A parent may look at this image and see the eyes of their children glazing over, their fingers clicking mindlessly against the mouse and the monotonous tap tap tap of the keyboard. They can hear their children losing brain cells. Thoughts tumble about their minds, threatening to engulf the librarian:
“Why in the world is the library letting kids play a videogame? Isn’t this a place for books? The world is surely turning to rot.”
Minecraft is not your average shoot ’em up video game. It is a phenomenon with over 23 million users and has the potential to hone communication skills, math and science skills and promote literacy. It is a blank canvas where the gamer can birth pink sheep from eggs in a glass castle by a molten lava sea. There is no end to its creativity and there is no right or wrong way to play. This type of freedom in a game gives players the space they need to problem solve and collaborate with each other. According to Bebbington, “some studies have shown that video games provide opportunities for learning by letting players think, talk and read; all key cognitive competencies that underpin information literacy skills” (2015). Minecraft creates a virtual community of learners and builders – players can create a space in which their story begins to be written. Minecraft fuels analytical thinking and social currency. Players are invited to chat during game play, they are encouraged to join discussion boards and are allowed to make commands – all of which require reading and writing skills.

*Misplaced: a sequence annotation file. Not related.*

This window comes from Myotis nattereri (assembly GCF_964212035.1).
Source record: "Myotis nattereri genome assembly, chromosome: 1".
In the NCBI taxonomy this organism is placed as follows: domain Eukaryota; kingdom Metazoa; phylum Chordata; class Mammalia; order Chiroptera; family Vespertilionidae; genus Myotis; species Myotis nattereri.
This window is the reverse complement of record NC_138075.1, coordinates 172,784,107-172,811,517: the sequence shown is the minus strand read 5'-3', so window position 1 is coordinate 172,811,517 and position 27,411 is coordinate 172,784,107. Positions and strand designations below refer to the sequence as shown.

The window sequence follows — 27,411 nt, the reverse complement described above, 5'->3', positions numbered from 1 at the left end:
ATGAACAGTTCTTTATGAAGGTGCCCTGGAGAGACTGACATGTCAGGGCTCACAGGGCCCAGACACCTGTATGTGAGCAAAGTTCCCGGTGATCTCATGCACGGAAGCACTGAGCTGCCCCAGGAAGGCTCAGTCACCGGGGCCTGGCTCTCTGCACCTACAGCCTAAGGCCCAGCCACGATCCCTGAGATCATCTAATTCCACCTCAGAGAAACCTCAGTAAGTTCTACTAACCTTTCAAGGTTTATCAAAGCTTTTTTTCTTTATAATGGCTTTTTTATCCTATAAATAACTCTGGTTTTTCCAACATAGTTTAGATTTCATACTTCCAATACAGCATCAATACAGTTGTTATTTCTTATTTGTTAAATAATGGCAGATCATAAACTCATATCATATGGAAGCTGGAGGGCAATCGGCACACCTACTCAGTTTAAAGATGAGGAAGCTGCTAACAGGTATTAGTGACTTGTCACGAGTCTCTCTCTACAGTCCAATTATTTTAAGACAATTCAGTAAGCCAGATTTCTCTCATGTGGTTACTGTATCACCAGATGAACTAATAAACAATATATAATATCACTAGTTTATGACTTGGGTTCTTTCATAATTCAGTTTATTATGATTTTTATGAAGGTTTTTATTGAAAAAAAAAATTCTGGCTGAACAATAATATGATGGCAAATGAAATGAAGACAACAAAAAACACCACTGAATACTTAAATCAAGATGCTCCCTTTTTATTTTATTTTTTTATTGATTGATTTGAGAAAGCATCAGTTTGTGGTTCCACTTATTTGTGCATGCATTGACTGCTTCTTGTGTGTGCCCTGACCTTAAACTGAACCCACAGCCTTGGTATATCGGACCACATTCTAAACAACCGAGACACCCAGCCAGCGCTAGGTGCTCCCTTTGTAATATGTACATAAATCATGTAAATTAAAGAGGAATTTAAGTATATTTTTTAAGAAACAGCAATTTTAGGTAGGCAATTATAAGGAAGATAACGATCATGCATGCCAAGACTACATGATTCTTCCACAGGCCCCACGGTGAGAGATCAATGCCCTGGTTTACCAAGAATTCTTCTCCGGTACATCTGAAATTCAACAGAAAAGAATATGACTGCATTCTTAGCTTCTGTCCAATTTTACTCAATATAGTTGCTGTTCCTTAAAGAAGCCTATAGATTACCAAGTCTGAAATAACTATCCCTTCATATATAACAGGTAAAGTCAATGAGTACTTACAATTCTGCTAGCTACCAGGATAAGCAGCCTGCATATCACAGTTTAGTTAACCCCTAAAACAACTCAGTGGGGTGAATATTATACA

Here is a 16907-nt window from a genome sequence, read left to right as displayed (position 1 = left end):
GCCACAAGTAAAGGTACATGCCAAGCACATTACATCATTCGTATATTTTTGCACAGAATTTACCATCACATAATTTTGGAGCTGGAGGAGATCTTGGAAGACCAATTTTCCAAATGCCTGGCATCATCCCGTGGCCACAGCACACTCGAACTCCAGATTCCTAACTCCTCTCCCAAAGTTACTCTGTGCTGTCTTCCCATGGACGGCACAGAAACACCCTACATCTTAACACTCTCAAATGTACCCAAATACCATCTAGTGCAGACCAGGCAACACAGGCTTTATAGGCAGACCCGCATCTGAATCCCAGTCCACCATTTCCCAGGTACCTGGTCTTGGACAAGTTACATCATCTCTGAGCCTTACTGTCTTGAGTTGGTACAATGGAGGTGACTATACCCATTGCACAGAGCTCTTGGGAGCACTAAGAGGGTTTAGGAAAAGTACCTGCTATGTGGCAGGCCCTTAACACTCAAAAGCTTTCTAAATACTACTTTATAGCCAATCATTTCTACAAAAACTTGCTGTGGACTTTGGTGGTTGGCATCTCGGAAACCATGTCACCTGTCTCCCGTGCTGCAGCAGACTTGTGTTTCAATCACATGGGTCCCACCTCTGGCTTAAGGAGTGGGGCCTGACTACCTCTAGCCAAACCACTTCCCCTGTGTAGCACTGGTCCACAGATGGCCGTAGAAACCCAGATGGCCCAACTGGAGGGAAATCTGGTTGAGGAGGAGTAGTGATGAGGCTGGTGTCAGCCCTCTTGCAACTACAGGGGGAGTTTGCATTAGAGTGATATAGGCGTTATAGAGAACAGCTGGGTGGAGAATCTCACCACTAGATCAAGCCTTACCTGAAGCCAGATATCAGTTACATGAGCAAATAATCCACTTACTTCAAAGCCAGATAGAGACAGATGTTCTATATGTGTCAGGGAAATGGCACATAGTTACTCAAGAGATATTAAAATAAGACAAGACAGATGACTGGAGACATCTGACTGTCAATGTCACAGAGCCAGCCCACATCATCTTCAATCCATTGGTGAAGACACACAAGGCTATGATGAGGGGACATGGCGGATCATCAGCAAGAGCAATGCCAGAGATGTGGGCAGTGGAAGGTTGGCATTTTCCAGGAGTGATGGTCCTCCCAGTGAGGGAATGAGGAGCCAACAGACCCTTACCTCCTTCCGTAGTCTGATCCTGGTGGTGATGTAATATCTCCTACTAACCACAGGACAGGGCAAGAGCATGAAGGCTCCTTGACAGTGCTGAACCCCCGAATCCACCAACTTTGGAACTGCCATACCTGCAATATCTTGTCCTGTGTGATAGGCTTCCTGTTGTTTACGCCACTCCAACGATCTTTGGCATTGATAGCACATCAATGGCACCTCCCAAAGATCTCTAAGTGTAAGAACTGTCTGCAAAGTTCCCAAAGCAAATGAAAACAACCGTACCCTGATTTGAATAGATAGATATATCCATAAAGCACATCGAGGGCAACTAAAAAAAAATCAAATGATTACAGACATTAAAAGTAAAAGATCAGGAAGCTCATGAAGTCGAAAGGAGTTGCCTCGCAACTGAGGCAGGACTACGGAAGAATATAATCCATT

There is an endless amount of research supporting the educational value that Minecraft offers. Mojang, the creators of Minecraft, have partnered with TeacherGaming to bring about MinecraftEdu to use in the classroom or in this case, the public library. It is intended to give the teacher or facilitator “full control over the experience” (Levin, 2016). Joel Levin, the creator of TeacherGaming and the Tumblr The Minecraft Teacher, a blog dedicated solely to using Minecraft for educational purposes, argues that “with Minecraft you explore historical worlds, set up science experiments, write stories, or learn to program a computer” (2016). The public library is not a classroom, however, it is an affinity space for ideas, information and excitement. I believe that Minecraft programming falls into those three categories. It gives children and teens the space to thrive, connect, read, laugh and learn without the expectations placed upon them at school. Librarians do not need to become expert gamers, but people who are open to a new kind of literacy learning activity and willing to engage children and teens in the language they already speak.
Learn more about how to use Minecraft in your public library with MinecraftEdu.
If you want to take a peek at the endless creativity that Minecraft fosters, take a look at this amazing youtube video here by Watchmojo.com of the top 10 Minecraft creations.